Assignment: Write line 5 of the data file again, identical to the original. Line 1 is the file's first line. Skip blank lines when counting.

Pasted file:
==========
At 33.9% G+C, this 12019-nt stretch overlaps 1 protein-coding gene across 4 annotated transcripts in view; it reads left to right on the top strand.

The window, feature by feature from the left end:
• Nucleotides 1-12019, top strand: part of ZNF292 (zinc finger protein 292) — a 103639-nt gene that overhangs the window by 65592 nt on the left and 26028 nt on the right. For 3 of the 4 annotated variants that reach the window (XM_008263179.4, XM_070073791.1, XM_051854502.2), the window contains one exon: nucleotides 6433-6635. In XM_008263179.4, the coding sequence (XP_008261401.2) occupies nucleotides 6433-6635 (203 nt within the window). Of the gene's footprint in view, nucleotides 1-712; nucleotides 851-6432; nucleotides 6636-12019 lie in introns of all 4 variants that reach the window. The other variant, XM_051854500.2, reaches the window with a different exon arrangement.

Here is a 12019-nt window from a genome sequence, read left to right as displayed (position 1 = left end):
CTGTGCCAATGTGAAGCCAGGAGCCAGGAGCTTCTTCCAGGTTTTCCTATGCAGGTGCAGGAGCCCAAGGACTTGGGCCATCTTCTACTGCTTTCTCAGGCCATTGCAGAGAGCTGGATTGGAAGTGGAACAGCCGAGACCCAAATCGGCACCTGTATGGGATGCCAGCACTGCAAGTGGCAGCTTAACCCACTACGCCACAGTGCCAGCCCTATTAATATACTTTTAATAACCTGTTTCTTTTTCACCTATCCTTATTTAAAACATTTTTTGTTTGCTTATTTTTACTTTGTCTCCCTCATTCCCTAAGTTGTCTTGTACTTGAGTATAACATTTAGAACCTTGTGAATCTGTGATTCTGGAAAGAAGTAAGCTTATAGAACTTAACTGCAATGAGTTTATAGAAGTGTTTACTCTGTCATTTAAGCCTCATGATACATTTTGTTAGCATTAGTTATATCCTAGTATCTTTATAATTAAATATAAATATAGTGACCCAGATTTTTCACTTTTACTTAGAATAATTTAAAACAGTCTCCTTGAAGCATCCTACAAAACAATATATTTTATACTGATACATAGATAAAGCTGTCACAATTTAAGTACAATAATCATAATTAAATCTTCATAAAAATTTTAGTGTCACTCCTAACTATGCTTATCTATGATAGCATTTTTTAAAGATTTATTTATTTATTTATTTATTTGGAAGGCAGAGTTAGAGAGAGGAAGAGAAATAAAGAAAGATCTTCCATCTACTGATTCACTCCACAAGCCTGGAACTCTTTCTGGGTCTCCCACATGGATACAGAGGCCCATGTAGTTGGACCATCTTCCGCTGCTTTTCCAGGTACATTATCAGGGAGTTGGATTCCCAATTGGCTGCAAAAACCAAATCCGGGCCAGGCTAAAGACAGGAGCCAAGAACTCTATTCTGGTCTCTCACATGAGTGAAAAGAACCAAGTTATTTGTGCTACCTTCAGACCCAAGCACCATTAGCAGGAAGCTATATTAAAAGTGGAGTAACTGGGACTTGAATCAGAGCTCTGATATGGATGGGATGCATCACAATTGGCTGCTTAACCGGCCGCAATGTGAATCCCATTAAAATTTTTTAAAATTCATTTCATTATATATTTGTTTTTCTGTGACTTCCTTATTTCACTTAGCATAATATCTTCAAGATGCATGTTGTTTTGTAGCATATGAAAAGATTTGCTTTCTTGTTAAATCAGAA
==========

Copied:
CTGTGCCAATGTGAAGCCAGGAGCCAGGAGCTTCTTCCAGGTTTTCCTATGCAGGTGCAGGAGCCCAAGGACTTGGGCCATCTTCTACTGCTTTCTCAGGCCATTGCAGAGAGCTGGATTGGAAGTGGAACAGCCGAGACCCAAATCGGCACCTGTATGGGATGCCAGCACTGCAAGTGGCAGCTTAACCCACTACGCCACAGTGCCAGCCCTATTAATATACTTTTAATAACCTGTTTCTTTTTCACCTATCCTTATTTAAAACATTTTTTGTTTGCTTATTTTTACTTTGTCTCCCTCATTCCCTAAGTTGTCTTGTACTTGAGTATAACATTTAGAACCTTGTGAATCTGTGATTCTGGAAAGAAGTAAGCTTATAGAACTTAACTGCAATGAGTTTATAGAAGTGTTTACTCTGTCATTTAAGCCTCATGATACATTTTGTTAGCATTAGTTATATCCTAGTATCTTTATAATTAAATATAAATATAGTGACCCAGATTTTTCACTTTTACTTAGAATAATTTAAAACAGTCTCCTTGAAGCATCCTACAAAACAATATATTTTATACTGATACATAGATAAAGCTGTCACAATTTAAGTACAATAATCATAATTAAATCTTCATAAAAATTTTAGTGTCACTCCTAACTATGCTTATCTATGATAGCATTTTTTAAAGATTTATTTATTTATTTATTTATTTGGAAGGCAGAGTTAGAGAGAGGAAGAGAAATAAAGAAAGATCTTCCATCTACTGATTCACTCCACAAGCCTGGAACTCTTTCTGGGTCTCCCACATGGATACAGAGGCCCATGTAGTTGGACCATCTTCCGCTGCTTTTCCAGGTACATTATCAGGGAGTTGGATTCCCAATTGGCTGCAAAAACCAAATCCGGGCCAGGCTAAAGACAGGAGCCAAGAACTCTATTCTGGTCTCTCACATGAGTGAAAAGAACCAAGTTATTTGTGCTACCTTCAGACCCAAGCACCATTAGCAGGAAGCTATATTAAAAGTGGAGTAACTGGGACTTGAATCAGAGCTCTGATATGGATGGGATGCATCACAATTGGCTGCTTAACCGGCCGCAATGTGAATCCCATTAAAATTTTTTAAAATTCATTTCATTATATATTTGTTTTTCTGTGACTTCCTTATTTCACTTAGCATAATATCTTCAAGATGCATGTTGTTTTGTAGCATATGAAAAGATTTGCTTTCTTGTTAAATCAGAA